Retirement income - what's your plan?
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Articles – Canadian Journal of Public Health
1. Smoking, vaping and public health: Time to be creative
Sweanor, David T, JD.
Canadian Journal of Public Health106.8 (Nov/Dec 2015): E464-E466.
Abstract: The development of policies on vaping in health care organizations (HCOs) needs to be based on a solid understanding of science and a recognition of individual rights. It should also be seen in the broader public health context of innovative alternative nicotine delivery systems playing a key role in ending the immense devastation of combustible cigarettes.
2. Victimless vapour? Health care organizations should restrict the use of e-cigarettes
Bean, Sally T, JD, MA; Smith, Maxwell J, MS.
Canadian Journal of Public Health106.8 (Nov/Dec 2015): E467-E469.
Abstract: Electronic cigarettes (e-cigarettes) are battery-powered devices that heat a liquid containing either vegetable glycerin or propylene glycol in combination with nicotine and/or flavours; an aerosol is produced that is inhaled by the user. Health Canada currently prohibits the importation, marketing or selling of e-cigarettes containing nicotine, although they can be easily purchased.
3. Active Canada 20/20: A physical activity plan for Canada
Spence, John C, PhD; Faulkner, Guy, PhD; Bradstreet, Christa Costas, MA; Duggan, Mary, CAE; Tremblay, Mark S, PhD.
Canadian Journal of Public Health106.8 (Nov/Dec 2015): E470-E473
Abstract: Physical inactivity is a pressing public health concern. In this commentary we argue that Canada's approach to increasing physical activity (PA) has been fragmented and has lacked coordination, funding and a strategic approach. We then describe a potential solution in Active Canada 20/20 (AC 20/20), which provides both a national plan and a commitment to action from non-government and public sectors with a view to engaging corporate Canada and the general public
4. A common public health-oriented policy framework for cannabis, alcohol and tobacco in Canada? Kirst, Maritt, PhD; Kolar, Kat, MA; Chaiton, Michael, PhD; Schwartz, Robert, PhD; Emerson, Brian, MD, MHSc; et al.
Canadian Journal of Public Health106.8 (Nov/Dec 2015): E474-E476
Abstract: Support for a public health approach to cannabis policy as an alternative to prohibition and criminalization is gaining momentum. Recent drug policy changes in the United States suggest growing political feasibility for legal regulation of cannabis in other North American jurisdictions. This commentary discusses the outcomes of an interdisciplinary policy meeting with Canadian experts and knowledge users in the area of substance use interventions.
5. Mandatory labeling requirements and over-the-counter cough and cold medication use in early childhood
Degroot, Julie, MSc; Anderson, Laura N, PhD, MSc; Chen, Yang, MSc; Birken, Catherine S, MD, MSc, FRCPC; Parkin, Patricia C, MD, FRCPC; et al.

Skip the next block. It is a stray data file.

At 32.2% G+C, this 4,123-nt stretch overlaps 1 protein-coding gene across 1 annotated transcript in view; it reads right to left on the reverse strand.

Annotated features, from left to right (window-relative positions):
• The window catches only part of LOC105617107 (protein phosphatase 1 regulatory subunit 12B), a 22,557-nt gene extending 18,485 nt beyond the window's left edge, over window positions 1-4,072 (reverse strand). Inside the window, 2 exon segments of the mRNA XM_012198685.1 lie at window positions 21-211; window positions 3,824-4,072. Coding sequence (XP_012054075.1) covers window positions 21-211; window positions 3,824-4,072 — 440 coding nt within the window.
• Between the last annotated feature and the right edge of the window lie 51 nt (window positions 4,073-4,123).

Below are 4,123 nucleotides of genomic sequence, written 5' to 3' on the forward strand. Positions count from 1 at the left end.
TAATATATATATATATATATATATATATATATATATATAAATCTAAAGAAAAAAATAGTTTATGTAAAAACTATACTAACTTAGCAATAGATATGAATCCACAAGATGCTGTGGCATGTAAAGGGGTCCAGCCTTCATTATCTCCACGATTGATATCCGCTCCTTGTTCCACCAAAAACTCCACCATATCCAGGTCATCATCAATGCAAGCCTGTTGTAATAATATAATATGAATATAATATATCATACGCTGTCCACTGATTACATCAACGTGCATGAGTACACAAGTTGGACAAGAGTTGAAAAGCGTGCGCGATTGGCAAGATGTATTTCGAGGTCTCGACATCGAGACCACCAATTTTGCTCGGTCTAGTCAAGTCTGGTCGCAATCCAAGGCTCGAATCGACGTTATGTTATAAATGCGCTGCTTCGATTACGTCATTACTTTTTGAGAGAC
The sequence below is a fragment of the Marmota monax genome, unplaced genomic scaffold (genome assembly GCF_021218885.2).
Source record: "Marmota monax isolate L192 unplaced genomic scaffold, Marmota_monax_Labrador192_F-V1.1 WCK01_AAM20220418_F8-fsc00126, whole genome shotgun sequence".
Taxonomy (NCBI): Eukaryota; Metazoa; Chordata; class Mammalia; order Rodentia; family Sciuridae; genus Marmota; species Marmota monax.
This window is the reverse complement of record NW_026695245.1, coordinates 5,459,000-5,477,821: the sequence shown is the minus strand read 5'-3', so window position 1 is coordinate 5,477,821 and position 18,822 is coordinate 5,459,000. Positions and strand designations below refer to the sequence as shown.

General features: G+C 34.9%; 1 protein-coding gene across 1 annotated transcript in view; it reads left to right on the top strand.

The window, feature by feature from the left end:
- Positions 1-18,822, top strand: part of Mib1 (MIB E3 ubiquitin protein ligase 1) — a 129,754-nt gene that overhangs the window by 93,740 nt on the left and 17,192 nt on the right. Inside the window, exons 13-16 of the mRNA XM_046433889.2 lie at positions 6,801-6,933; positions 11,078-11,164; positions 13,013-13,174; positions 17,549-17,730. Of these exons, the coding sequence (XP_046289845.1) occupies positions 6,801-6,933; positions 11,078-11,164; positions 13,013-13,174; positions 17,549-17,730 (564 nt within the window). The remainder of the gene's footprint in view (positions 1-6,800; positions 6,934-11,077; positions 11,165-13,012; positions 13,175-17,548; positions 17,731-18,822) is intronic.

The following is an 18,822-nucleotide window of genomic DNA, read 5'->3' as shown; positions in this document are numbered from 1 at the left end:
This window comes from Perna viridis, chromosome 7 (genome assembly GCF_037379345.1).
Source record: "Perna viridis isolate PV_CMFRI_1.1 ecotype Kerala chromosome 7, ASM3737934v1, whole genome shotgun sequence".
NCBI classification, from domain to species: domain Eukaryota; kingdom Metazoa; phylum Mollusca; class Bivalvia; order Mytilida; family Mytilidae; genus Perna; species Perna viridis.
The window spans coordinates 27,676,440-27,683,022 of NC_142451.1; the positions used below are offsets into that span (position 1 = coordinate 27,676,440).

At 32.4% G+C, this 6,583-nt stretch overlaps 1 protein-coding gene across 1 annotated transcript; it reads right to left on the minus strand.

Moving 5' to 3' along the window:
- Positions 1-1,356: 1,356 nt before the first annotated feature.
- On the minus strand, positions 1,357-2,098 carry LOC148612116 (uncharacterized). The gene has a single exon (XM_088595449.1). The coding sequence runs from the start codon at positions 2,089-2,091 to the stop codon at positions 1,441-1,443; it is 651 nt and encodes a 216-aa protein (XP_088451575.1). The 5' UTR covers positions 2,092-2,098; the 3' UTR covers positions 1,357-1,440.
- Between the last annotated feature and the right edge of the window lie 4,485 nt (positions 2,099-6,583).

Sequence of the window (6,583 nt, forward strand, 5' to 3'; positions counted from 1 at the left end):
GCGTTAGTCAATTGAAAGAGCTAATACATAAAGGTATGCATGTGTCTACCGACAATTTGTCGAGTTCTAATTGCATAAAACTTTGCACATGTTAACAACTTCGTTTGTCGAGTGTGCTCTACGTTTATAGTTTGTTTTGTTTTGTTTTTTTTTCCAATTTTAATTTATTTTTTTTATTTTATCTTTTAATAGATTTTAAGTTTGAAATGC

Canadian Journal of Public Health106.8 (Nov/Dec 2015): E477-E482
Abstract: Due to rare but severe adverse events, Health Canada in October 2009 required manufacturers to relabel over-the-counter (OTC) cough and cold medication (CCM) to state that the products should not be used in children <6 years of age. The main objective of this study was to determine whether this labeling standard decreased OTC CCM use among young children with a recent cough, cold or flu.
6. Investigation of anxiety and depression symptom co-morbidity in a community sample with type 2 diabetes: Associations with indicators of self-care
Smith, Kimberley J, PhD; Pedneault, Maxime; Schmitz, Norbert, PhD.
Canadian Journal of Public Health106.8 (Nov/Dec 2015): E496-E501.
Abstract: Ascertain the association of elevated co-occurring anxiety and depression symptoms, elevated anxiety symptoms alone or elevated depression symptoms alone with indicators of self-care behaviours in people with type 2 diabetes. Data from a community sample of 1,990 people diagnosed with type 2 diabetes for less than 10 years were assessed.
Articles – Emergency Medicine Australasia, Apr 2015
7. Review article: Emergency department models of care in the context of care quality and cost: A systematic review
By Wylie, Kate; Crilly, Julia; Toloo, Ghasem (Sam); FitzGerald, Gerry; Burke, John; Williams, Ged; Bell, Anthony.
Emergency Medicine Australasia. Apr 2015, Vol. 27 Issue 2, p95-101. 7p
Abstract: To identify current ED models of care and their impact on care quality, care effectiveness, and cost. A systematic search of key health databases ( Medline, CINAHL, Cochrane, EMbase) was conducted to identify literature on ED models of care. Models described within the literature mainly focused on addressing issues at the input, throughput or output stages of ED care delivery.